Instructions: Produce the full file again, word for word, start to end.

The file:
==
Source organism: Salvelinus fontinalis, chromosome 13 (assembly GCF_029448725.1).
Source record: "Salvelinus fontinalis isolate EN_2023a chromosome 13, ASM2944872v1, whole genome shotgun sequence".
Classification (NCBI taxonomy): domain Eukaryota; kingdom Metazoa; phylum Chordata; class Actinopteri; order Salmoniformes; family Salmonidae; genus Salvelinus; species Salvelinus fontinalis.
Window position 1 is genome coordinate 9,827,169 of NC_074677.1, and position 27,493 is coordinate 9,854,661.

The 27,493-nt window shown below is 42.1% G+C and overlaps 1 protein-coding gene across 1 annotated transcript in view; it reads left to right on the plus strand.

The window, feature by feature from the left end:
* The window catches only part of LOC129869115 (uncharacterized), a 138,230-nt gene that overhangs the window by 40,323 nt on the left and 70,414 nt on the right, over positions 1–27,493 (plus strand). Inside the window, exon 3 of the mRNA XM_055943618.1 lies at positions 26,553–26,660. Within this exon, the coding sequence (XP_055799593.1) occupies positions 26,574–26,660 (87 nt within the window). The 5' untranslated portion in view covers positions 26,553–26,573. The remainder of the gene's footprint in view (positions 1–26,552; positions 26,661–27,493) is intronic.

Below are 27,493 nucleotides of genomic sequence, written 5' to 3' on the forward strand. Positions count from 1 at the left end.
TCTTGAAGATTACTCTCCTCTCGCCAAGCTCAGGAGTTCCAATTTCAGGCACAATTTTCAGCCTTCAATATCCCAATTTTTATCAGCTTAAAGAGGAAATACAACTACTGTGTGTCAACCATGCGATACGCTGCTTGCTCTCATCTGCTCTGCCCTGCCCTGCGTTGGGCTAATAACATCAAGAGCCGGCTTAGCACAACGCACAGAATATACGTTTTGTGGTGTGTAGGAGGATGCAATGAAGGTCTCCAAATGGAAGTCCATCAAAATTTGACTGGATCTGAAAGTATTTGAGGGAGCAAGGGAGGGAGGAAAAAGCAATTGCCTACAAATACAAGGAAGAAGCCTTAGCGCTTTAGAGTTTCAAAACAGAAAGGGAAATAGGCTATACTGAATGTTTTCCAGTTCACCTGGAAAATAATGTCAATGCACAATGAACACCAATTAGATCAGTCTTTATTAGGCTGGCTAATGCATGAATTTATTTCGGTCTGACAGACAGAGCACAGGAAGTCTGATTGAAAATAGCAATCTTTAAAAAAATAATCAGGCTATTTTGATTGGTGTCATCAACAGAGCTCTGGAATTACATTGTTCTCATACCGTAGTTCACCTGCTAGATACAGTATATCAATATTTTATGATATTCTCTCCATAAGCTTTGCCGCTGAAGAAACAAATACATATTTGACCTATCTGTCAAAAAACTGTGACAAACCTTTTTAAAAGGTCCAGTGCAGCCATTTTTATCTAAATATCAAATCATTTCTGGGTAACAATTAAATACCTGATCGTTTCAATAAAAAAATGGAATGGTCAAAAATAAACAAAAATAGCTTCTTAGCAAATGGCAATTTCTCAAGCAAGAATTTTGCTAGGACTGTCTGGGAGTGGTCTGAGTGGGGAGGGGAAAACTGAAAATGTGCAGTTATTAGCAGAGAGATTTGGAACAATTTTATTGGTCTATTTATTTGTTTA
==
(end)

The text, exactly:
Source organism: Salvelinus fontinalis, chromosome 13 (assembly GCF_029448725.1).
Source record: "Salvelinus fontinalis isolate EN_2023a chromosome 13, ASM2944872v1, whole genome shotgun sequence".
Classification (NCBI taxonomy): domain Eukaryota; kingdom Metazoa; phylum Chordata; class Actinopteri; order Salmoniformes; family Salmonidae; genus Salvelinus; species Salvelinus fontinalis.
Window position 1 is genome coordinate 9,827,169 of NC_074677.1, and position 27,493 is coordinate 9,854,661.

The 27,493-nt window shown below is 42.1% G+C and overlaps 1 protein-coding gene across 1 annotated transcript in view; it reads left to right on the plus strand.

The window, feature by feature from the left end:
* The window catches only part of LOC129869115 (uncharacterized), a 138,230-nt gene that overhangs the window by 40,323 nt on the left and 70,414 nt on the right, over positions 1–27,493 (plus strand). Inside the window, exon 3 of the mRNA XM_055943618.1 lies at positions 26,553–26,660. Within this exon, the coding sequence (XP_055799593.1) occupies positions 26,574–26,660 (87 nt within the window). The 5' untranslated portion in view covers positions 26,553–26,573. The remainder of the gene's footprint in view (positions 1–26,552; positions 26,661–27,493) is intronic.

Below are 27,493 nucleotides of genomic sequence, written 5' to 3' on the forward strand. Positions count from 1 at the left end.
TCTTGAAGATTACTCTCCTCTCGCCAAGCTCAGGAGTTCCAATTTCAGGCACAATTTTCAGCCTTCAATATCCCAATTTTTATCAGCTTAAAGAGGAAATACAACTACTGTGTGTCAACCATGCGATACGCTGCTTGCTCTCATCTGCTCTGCCCTGCCCTGCGTTGGGCTAATAACATCAAGAGCCGGCTTAGCACAACGCACAGAATATACGTTTTGTGGTGTGTAGGAGGATGCAATGAAGGTCTCCAAATGGAAGTCCATCAAAATTTGACTGGATCTGAAAGTATTTGAGGGAGCAAGGGAGGGAGGAAAAAGCAATTGCCTACAAATACAAGGAAGAAGCCTTAGCGCTTTAGAGTTTCAAAACAGAAAGGGAAATAGGCTATACTGAATGTTTTCCAGTTCACCTGGAAAATAATGTCAATGCACAATGAACACCAATTAGATCAGTCTTTATTAGGCTGGCTAATGCATGAATTTATTTCGGTCTGACAGACAGAGCACAGGAAGTCTGATTGAAAATAGCAATCTTTAAAAAAATAATCAGGCTATTTTGATTGGTGTCATCAACAGAGCTCTGGAATTACATTGTTCTCATACCGTAGTTCACCTGCTAGATACAGTATATCAATATTTTATGATATTCTCTCCATAAGCTTTGCCGCTGAAGAAACAAATACATATTTGACCTATCTGTCAAAAAACTGTGACAAACCTTTTTAAAAGGTCCAGTGCAGCCATTTTTATCTAAATATCAAATCATTTCTGGGTAACAATTAAATACCTGATCGTTTCAATAAAAAAATGGAATGGTCAAAAATAAACAAAAATAGCTTCTTAGCAAATGGCAATTTCTCAAGCAAGAATTTTGCTAGGACTGTCTGGGAGTGGTCTGAGTGGGGAGGGGAAAACTGAAAATGTGCAGTTATTAGCAGAGAGATTTGGAACAATTTTATTGGTCTATTTATTTGTTTA